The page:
Scrivener vs Yarny: Battle of the Writing Thingamajiggers

Remember when my computer died? That was sad. I do have a working replacement, but I’ve run into a problem:

It won’t run Scrivener for shit.

Not familiar with Scrivener? It’s a “non-linear” writing program originally developed for Mac (and which still has more features for Mac), but that was beta testing in 2010, just when I was doing my first NaNoWriMo. We’ll talk about features and stuff later. For now, I’ll just say that it’s been a life-saver for me, and works SO much better than Word/OpenOffice for working on a novel.

It worked fine on my old netbook. Occasionally it would go all (not responding) when I first started it up, but it always got over that pretty quickly, and everything was smooth sailing from there on in.

Now, not so much. On the “new” netbook, I can’t type ten words without it going (not responding), and half the time I’ll lose whatever I typed during the time it took for the program to come back. This leads to some odd, disjointed sentences, not to mention a lot of tooth-grinding, hair-pulling, “why am I even bothering” frustration.

It sucks, is what I’m saying.

I don’t know what the problem is. There’s a ton of memory space on the computer, and everything else runs fine. Would reinstalling the program help? I have no fecking clue. Tell me, please. (UPDATE: reinstalled, improved somewhat, still want a better computer)

Until I get it figured out, I have a few options: I can use OpenOffice, which doesn’t work for me until I get to the final editing stage, and even then I find it very frustrating not being able to just jump to whatever chapter and scene I want. Or there’s Yarny, which has many of the features I like from Scrivener, is online, and is free.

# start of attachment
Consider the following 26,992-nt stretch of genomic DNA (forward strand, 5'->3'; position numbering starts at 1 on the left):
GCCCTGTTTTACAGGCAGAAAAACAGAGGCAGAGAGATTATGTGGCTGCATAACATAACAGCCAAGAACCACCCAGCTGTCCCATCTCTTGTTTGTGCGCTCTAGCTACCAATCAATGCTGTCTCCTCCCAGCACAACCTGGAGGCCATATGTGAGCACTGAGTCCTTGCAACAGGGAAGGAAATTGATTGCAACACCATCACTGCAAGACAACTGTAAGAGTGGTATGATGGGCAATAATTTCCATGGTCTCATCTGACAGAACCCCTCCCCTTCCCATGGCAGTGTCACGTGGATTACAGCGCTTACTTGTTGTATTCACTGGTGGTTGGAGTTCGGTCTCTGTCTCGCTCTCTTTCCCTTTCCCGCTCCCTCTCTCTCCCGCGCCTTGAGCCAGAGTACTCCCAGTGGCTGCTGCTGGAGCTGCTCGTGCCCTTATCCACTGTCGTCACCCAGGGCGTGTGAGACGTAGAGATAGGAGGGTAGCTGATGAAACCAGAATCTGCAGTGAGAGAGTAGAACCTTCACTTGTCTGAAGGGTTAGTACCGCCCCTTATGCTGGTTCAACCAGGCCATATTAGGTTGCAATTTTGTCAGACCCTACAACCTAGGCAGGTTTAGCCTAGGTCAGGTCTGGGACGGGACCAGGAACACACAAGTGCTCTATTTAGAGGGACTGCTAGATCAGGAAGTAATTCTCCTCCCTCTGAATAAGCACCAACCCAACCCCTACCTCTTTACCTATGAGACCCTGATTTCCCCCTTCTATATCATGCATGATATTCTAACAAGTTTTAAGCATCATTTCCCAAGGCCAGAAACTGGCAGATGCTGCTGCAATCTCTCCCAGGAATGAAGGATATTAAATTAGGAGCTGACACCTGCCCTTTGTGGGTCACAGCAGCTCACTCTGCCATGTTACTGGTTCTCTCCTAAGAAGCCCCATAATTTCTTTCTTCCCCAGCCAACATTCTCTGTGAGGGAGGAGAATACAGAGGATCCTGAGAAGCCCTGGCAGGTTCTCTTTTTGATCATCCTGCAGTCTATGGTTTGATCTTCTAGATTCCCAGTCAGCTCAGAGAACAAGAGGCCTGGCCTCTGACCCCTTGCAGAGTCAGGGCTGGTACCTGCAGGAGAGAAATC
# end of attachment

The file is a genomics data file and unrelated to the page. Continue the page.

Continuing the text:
I’ve used Yarny for short stories before just to try it out, and I like it. Not as much as Scrivener, but… well, you know where we are with that. And it has some distinct advantages.

I don’t have a choice about what I’m using right now, but for anyone who’s curious about these programs, I thought I’d outline the features I use in each, the benefits as I see them, and the disadvantages. Because why not?

Click on the names for some far more professional information!


I don’t know how I wrote anything before I tried this program (which offers a free 1 month trial and a huge purchase discount for NaNoWriMo winners). Oh, wait… I didn’t. Nothing that got long enough to be unmanageable in OO, anyway.

It’s a brilliant program, and I don’t even use half of the available features. Here’s how it works: You open a new project, and select what you’re writing: a novel, a screenplay, whatever. There’s a template for that! Let’s go with novel, shall we? Lovely. Here’s where it blows regular word programs out of the water: Each chapter is its own little folder, and they’re all lined up on the left side. Each scene can be written separately, as text within the folder. What’s the advantage of that? Two things: one, they’re all right there, and you can click on whatever scene you want to work on. Also, you can move them around! It’s fantastic. Drag and drop a scene to a different chapter, move it outside of the manuscript so it’s handy if you don’t want it right now but might need it later, rearrange scenes within a chapter to see how that looks, move them back. No highlighting, no cutting and pasting, no “where the heck did I put that?”



If this was the only feature worth mentioning, I’d still say the program was brilliant and worth what I paid for it.

But there’s more, and you can take a tour on their site here. If you like organizing scenes, etc. on index cards so you can storyboard before you write, they’ve got those. Make notes on them, move them around, color-code them, note what stage of writing each scene is in. Like to make a ton of character notes, or have outside reference materials you’d like to keep handy? There’s a place for those. Bring ’em on in!

scrivener index

^Index cards on corkboard. Isn’t that adorable?

And then at the end, you hit compile, choose your format (.doc, .rtf, .whatever), and there’s a professional-looking manuscript all prepped for you. Everything’s in the order you chose, nothing is included that you don’t want (like all of those character notes. Nobody wants to see that).